So, are miners broker-dealers? If you start with a supposition that miners get paid for facilitating securities transactions, as Templum did, then the answer leans toward "yes." But that's not what miners do in real life. If you look at what miners really do, it is hard to see the work of a broker-dealer in any of it. Miners maintain the blockchain by engaging a what can only be called a ritual. The result of that ritual is sometimes a reward, but most times nothing. To call them "miners" is a misnomer. Shaman is more apt.
This illustrates why we may need a new legal category to deal with crytposecurities. The SEC is focused on holding some person responsible for screw-ups in an environment designed to operate without any human influence. If a piece of software is miscoded, intentionally or carelessly, then the coder should be liable for that, through some kind of coders malpractice. But if a piece of software misbehaves on its own, then really, who can you sue? It is simply not fair to name an artificial fall guy -- a transfer agent that doesn't transfer anything, or a similarly impotent clearing firm or custody agent -- just so we can vent our wrath on a human being. When dealing with blockchain transactions, malfunctions not caused by miscoding are, if not Acts of God, then maybe Acts of Code. And, like Acts of God, Acts of Code should be dealt with not by flailing a scapegoat, but by spreading the risk to the community through some kind of insurance.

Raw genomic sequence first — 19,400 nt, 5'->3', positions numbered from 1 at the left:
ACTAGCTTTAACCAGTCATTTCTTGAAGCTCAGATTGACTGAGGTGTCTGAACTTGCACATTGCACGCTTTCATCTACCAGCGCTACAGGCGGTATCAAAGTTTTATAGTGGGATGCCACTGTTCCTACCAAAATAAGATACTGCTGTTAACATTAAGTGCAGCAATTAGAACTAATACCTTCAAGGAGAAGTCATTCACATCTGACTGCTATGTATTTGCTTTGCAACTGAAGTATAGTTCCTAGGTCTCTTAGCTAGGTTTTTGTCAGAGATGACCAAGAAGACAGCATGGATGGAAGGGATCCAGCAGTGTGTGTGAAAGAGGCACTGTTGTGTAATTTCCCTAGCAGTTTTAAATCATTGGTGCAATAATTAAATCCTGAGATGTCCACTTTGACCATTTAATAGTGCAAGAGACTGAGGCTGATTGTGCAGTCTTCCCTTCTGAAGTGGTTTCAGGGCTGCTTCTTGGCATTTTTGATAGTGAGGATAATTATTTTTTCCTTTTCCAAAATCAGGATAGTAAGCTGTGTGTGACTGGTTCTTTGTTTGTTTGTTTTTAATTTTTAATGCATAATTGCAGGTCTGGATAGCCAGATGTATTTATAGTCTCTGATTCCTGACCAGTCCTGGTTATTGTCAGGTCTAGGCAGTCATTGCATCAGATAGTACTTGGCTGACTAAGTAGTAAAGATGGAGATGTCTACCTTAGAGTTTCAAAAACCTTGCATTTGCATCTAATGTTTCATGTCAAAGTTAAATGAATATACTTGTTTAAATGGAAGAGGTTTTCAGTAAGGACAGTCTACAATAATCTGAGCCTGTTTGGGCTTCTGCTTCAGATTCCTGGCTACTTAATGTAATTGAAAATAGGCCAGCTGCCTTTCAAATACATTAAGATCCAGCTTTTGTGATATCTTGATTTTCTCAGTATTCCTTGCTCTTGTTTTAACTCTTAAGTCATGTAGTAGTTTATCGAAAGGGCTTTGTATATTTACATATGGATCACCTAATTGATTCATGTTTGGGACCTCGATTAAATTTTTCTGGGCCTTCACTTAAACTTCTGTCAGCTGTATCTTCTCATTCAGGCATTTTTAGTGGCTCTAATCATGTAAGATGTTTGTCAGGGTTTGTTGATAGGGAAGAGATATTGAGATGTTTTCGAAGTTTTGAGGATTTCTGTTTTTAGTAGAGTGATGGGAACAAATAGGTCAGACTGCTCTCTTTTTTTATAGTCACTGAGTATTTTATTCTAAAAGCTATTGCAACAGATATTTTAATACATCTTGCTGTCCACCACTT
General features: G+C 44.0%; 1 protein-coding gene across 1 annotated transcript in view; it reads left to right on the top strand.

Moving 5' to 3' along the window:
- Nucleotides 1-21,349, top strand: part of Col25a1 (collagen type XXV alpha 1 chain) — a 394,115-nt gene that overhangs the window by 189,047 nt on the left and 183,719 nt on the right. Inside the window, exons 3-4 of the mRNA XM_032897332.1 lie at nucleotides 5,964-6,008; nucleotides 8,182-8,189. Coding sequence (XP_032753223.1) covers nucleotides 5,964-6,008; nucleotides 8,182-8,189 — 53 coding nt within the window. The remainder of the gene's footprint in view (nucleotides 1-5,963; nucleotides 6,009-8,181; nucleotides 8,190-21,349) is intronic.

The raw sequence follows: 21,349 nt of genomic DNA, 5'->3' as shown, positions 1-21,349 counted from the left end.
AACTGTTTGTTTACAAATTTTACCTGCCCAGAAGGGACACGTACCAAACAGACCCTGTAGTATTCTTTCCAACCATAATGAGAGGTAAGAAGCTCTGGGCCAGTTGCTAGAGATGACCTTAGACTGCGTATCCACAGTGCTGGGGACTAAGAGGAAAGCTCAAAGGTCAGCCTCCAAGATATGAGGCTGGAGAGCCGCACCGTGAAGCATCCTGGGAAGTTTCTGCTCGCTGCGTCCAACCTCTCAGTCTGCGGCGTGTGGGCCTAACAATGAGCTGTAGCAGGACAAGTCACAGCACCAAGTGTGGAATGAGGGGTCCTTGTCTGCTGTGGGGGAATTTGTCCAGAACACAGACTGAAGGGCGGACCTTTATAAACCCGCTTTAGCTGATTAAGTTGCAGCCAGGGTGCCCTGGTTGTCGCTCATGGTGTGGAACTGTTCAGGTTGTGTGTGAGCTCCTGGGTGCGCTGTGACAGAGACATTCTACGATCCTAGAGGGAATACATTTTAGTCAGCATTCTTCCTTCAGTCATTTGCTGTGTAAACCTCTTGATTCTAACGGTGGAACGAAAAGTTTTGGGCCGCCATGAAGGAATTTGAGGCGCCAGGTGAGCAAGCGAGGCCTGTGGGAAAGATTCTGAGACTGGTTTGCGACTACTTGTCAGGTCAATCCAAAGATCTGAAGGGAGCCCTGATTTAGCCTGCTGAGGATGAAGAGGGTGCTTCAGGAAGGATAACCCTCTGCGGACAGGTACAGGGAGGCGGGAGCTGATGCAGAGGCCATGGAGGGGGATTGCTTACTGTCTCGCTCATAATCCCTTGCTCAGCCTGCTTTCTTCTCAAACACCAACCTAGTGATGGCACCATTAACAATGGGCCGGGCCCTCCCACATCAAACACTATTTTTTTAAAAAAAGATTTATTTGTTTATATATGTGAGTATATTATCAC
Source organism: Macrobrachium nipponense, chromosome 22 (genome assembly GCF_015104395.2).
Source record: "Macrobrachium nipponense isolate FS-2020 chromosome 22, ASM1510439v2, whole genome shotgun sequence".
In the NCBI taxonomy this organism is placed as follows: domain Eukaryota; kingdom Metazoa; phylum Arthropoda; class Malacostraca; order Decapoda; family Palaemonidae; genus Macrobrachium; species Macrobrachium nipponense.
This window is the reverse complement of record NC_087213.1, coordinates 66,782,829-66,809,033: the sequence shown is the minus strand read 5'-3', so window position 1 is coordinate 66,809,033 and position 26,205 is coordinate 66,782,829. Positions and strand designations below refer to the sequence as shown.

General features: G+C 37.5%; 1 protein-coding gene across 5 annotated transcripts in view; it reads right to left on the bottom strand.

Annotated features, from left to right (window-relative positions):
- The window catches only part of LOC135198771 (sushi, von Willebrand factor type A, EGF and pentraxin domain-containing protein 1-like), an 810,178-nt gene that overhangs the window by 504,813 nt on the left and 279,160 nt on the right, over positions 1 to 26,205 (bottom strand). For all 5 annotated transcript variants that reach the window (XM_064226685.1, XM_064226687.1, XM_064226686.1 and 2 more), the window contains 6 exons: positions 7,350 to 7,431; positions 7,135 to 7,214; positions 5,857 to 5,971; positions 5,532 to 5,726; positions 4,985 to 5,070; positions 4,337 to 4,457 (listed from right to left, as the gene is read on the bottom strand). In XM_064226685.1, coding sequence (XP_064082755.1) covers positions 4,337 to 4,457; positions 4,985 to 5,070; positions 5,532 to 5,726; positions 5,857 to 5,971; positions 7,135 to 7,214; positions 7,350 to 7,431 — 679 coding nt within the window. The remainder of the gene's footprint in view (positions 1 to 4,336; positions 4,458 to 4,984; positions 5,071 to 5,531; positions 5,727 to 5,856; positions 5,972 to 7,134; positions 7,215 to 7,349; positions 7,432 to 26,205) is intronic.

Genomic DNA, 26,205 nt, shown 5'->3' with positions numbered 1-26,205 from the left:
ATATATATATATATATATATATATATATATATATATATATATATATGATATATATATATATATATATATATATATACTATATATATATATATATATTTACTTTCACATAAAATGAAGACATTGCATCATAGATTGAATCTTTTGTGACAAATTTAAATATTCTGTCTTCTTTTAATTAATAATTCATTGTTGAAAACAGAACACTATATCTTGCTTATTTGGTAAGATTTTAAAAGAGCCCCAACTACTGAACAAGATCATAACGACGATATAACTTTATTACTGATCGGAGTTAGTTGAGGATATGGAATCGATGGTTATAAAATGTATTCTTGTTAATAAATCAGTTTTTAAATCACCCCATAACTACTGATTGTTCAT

This issue isn't limited to cryptosecurities. As more of our lives become automated, and as machine learning evolves to more and more sophisticated AI applications, we will increasingly have to come to terms with events for which no human can be held responsible. Don't bemoan it -- life would really be a lot simpler and saner if we gave up trying to get credit and avoid blame for much of what happens. Our impact on the world is rarely what we crack it up to be, and that too is a comforting thought.